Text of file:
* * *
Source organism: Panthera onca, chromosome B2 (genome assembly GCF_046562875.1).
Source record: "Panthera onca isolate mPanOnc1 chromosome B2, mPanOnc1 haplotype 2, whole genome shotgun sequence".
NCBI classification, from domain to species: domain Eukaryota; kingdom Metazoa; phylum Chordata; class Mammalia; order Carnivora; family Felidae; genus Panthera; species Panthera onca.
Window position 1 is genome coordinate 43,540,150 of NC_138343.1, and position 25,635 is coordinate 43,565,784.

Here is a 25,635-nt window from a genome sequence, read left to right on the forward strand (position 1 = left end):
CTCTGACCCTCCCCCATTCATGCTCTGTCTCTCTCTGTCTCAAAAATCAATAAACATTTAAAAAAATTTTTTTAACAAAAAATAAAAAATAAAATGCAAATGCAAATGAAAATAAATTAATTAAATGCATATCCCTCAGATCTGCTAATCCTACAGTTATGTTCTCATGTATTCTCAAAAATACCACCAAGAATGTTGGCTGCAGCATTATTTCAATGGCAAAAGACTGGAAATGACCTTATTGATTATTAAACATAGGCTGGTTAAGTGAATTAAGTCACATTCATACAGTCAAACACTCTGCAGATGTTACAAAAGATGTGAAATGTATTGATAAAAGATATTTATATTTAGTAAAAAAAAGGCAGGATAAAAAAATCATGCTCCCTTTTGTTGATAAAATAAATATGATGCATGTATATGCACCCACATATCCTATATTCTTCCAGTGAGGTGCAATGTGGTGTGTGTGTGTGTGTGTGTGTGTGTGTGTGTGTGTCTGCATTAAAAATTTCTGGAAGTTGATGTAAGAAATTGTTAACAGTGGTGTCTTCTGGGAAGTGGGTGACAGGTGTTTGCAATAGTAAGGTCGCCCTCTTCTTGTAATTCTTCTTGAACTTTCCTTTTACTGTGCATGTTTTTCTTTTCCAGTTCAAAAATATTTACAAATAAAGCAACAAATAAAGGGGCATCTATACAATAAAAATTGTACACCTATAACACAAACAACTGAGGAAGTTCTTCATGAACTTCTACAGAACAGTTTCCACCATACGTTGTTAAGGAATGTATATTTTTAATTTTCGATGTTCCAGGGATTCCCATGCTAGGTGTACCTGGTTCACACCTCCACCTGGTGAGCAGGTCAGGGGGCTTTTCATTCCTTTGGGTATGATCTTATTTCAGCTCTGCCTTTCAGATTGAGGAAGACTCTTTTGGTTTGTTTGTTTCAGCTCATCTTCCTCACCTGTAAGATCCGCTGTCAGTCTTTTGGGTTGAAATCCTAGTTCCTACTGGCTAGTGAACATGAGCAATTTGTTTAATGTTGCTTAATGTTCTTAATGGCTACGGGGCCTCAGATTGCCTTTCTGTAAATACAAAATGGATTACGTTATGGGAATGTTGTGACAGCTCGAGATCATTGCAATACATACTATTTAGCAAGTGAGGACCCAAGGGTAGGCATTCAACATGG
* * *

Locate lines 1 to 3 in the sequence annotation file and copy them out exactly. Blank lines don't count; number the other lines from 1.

Source organism: Panthera onca, chromosome B2 (genome assembly GCF_046562875.1).
Source record: "Panthera onca isolate mPanOnc1 chromosome B2, mPanOnc1 haplotype 2, whole genome shotgun sequence".
NCBI classification, from domain to species: domain Eukaryota; kingdom Metazoa; phylum Chordata; class Mammalia; order Carnivora; family Felidae; genus Panthera; species Panthera onca.